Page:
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Advice on insulating my garage


pkschul's Avatar
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09-26-17, 04:54 PM   #1  
Advice on insulating my garage

Hi. First post here. I have a split level home where approximately half of the lower level is a two car garage. The outside walls are concrete. I am in the process of installing an electric heater so I can work in the garage in the winter. I have long wanted to do something about insulating the concrete walls but I don't want to lose much interior space. I was thinking about just installing some rigid insulation and sealing all the gaps. There's just not enough room to do a full framed wall. What do you think would give me the best bang for the buck? The concrete is partially below grade along the back wall. Would I need a vapor barrier? I'm attempting to attach pictures. Sorry they were taken at night.

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Last edited by PJmax; 09-26-17 at 07:14 PM. Reason: reoriented pictures
 
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09-26-17, 07:59 PM   #2  
With any insulation project it is the first layer that makes the biggest difference. Add 1" rigid (r-5) to bare concrete and it makes a big difference. Add that same 1" to an already insulated (r-13) wall and it is a waste of money (almost).

One issue with rigid foam insulation is the need for a fire rated thermal barrier, usually 1/2" drywall. One brand has been tested and approved to be left exposed without an additional covering, Dow Thermax. It is hard to find and a bit more expensive, but it eliminates the drywall.

Some details to work out, but rigid insulation would involve the least amount of space as you stated. You might be able to glue the rigid to the foundation and after it is solid glue the drywall to that. Add a few fasteners through to the concrete to be sure and done.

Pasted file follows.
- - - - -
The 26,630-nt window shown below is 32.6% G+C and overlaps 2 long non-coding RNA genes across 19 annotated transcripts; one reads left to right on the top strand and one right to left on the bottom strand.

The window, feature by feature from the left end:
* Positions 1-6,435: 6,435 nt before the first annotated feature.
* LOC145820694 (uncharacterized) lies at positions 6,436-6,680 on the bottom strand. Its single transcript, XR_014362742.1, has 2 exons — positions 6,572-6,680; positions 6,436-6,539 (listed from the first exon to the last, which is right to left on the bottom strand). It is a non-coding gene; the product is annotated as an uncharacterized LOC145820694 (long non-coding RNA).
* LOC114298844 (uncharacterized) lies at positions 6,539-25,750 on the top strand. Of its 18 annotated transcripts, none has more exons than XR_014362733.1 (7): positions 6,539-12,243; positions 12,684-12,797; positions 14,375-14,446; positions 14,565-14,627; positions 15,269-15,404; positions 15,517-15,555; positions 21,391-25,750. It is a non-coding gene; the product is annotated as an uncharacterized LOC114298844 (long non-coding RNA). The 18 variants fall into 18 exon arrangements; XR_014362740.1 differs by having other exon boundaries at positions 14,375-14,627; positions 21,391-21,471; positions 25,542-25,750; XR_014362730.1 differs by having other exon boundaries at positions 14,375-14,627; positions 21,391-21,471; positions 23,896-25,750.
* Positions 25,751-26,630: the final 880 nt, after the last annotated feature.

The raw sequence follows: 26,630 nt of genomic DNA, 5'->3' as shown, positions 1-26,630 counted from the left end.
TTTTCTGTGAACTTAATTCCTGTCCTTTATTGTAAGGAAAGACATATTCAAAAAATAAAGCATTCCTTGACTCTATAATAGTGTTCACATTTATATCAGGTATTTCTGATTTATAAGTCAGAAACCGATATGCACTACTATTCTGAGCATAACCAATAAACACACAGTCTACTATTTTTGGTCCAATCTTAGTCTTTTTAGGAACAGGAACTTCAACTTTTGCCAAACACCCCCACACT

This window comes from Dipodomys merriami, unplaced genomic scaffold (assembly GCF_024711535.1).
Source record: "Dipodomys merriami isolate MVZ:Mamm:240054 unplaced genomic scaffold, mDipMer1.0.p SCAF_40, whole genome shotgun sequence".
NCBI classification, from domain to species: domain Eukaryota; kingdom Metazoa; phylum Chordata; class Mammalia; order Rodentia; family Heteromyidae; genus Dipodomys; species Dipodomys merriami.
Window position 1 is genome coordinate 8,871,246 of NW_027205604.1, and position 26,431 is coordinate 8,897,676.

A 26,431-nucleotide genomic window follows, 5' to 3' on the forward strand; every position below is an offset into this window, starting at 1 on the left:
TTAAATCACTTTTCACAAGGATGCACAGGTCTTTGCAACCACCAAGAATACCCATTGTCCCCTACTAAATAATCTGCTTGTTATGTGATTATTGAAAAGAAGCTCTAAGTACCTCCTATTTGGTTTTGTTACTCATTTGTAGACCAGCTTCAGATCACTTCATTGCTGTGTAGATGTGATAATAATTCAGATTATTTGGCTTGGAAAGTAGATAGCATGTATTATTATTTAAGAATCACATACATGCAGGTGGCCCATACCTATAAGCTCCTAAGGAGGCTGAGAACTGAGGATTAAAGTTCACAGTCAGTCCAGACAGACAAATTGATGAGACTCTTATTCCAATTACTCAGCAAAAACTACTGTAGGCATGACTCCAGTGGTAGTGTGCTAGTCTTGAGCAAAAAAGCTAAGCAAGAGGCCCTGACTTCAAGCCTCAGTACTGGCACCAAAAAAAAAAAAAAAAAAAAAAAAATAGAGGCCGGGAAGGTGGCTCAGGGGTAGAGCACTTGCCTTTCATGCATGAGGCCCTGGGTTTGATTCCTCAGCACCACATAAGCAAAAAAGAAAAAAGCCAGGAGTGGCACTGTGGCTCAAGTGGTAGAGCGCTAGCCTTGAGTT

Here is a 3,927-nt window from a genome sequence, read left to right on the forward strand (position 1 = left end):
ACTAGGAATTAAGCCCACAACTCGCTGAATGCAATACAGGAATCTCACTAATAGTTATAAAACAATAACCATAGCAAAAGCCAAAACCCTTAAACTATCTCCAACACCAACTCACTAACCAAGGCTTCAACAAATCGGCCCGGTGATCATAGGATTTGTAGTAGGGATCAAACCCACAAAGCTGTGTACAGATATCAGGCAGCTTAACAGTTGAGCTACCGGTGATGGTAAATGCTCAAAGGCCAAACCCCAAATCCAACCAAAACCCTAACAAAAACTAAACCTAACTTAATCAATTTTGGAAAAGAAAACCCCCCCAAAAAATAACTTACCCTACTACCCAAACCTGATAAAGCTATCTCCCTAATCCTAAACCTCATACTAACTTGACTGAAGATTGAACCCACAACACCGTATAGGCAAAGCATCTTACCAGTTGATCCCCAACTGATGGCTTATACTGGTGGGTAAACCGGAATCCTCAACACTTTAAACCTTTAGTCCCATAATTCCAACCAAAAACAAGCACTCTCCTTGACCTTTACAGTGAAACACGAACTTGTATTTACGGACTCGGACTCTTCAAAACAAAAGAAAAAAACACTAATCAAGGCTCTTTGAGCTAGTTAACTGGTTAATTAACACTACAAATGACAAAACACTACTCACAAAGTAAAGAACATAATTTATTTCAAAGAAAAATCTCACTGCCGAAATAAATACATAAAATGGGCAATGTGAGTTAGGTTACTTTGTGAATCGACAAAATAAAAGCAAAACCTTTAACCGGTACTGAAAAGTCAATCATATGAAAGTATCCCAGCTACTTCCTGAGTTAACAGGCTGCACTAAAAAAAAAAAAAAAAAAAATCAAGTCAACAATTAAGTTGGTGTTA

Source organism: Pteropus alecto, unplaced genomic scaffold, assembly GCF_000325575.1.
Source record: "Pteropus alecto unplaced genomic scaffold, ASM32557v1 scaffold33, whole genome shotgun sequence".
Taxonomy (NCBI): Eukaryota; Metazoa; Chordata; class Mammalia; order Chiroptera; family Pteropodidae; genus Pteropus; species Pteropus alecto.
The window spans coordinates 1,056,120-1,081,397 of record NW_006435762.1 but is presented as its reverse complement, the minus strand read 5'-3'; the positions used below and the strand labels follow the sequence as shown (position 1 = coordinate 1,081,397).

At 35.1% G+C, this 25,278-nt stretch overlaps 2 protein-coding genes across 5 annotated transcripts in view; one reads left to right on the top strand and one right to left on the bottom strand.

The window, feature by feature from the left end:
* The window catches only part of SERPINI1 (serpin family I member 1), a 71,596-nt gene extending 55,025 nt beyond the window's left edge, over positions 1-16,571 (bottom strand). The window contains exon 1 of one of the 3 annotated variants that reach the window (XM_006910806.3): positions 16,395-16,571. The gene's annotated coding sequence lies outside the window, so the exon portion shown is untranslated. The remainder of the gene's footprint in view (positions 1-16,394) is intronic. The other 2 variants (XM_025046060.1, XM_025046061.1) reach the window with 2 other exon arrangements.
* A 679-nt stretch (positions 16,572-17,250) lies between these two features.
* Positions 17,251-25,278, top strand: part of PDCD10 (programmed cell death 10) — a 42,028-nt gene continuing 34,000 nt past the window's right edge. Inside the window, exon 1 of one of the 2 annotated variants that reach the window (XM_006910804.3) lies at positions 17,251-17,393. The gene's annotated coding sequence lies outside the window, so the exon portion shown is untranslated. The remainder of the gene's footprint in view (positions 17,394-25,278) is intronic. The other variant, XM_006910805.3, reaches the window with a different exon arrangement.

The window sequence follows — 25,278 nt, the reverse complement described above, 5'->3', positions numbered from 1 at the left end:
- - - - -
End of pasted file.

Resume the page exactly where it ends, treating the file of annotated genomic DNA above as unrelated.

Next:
Bud

 
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09-26-17, 11:47 PM   #3  
Go add up the cost of the rigid insulation vs a simple stud wall with insulation and there wont be a big difference.

Granted you will give up a few more inches, but the stud wall with R13-19 will be the most efficient, look better, and give you a lot of space to easily hang items .

 
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09-27-17, 08:52 AM   #4  
Thanks for the responses. What about going with a narrow framed wall? 2x2 studs? Whatever I end up doing should I seal the concrete with paint first?

 
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09-27-17, 02:16 PM   #5  
narrow framed wall? 2x2 studs?
That would work, you could add firing strips to the wall and insulate between then drywall, it will all work.

No requirement/benifit to do anything to the floor,

 
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09-27-17, 04:08 PM   #6  
Thanks. What are firing strips?
When I said paint the concrete, I meant the wall not the floor. Does there need to be a vapor barrier?

 
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09-28-17, 03:58 AM   #7  
Firing strips, 1x2 material attached to the wall directly, then a sheet of insulation then another firing strip.

No vapor barrier, different situation, external wall no moisture.

 
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09-28-17, 06:46 AM   #8  
Also known as furring strips

 
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09-28-17, 06:56 AM   #9  
Do you plan to use surface mounted receptacles? If not you need enough depth for the boxes.